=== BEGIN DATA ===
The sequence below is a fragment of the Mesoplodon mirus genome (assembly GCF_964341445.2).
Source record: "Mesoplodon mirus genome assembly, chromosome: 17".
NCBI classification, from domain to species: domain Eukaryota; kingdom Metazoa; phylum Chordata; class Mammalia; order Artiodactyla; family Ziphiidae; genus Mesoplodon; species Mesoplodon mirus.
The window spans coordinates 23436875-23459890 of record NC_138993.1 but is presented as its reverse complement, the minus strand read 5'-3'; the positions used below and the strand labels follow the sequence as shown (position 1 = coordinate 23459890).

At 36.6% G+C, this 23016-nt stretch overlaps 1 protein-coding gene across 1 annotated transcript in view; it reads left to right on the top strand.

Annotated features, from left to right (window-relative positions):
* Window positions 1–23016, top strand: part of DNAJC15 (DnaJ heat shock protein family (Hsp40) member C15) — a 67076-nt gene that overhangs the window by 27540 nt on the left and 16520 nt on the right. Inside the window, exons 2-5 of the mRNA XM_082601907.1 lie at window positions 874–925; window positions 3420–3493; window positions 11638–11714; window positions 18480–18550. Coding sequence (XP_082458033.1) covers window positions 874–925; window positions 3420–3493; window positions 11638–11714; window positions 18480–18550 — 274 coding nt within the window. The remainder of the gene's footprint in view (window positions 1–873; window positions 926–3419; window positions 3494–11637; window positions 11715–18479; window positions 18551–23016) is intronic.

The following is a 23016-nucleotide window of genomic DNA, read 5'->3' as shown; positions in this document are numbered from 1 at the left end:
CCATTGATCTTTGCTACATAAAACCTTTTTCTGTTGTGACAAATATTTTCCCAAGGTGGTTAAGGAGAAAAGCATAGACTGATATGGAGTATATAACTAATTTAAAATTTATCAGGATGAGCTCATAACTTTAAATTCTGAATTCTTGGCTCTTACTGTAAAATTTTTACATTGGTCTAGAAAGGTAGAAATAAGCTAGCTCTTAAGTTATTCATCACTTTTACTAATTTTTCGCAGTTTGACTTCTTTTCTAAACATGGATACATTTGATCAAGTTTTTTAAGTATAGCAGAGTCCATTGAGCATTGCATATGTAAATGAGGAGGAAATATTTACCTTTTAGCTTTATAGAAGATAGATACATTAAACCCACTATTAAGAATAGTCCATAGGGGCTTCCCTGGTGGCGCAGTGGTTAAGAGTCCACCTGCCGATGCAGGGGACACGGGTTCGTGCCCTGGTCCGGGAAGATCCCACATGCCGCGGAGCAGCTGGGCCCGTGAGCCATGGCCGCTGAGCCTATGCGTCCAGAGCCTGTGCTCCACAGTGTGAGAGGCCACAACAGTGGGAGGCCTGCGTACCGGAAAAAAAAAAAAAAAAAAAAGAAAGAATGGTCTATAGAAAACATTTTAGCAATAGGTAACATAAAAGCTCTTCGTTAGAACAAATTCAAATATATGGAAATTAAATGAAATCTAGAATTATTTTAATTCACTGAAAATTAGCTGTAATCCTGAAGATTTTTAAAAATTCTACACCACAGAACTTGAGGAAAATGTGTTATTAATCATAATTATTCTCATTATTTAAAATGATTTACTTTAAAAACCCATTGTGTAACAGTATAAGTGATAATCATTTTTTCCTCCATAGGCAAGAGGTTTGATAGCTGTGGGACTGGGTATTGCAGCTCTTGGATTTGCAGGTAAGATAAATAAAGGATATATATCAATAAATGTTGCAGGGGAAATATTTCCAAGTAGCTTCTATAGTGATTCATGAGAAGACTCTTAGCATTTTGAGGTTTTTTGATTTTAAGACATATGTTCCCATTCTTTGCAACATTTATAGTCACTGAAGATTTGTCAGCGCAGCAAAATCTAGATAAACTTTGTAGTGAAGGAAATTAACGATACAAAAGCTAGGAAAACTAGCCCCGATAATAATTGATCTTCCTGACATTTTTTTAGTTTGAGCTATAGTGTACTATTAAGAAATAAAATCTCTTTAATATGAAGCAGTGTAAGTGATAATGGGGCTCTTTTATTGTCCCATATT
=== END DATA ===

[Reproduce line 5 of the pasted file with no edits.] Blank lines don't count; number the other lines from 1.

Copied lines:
At 36.6% G+C, this 23016-nt stretch overlaps 1 protein-coding gene across 1 annotated transcript in view; it reads left to right on the top strand.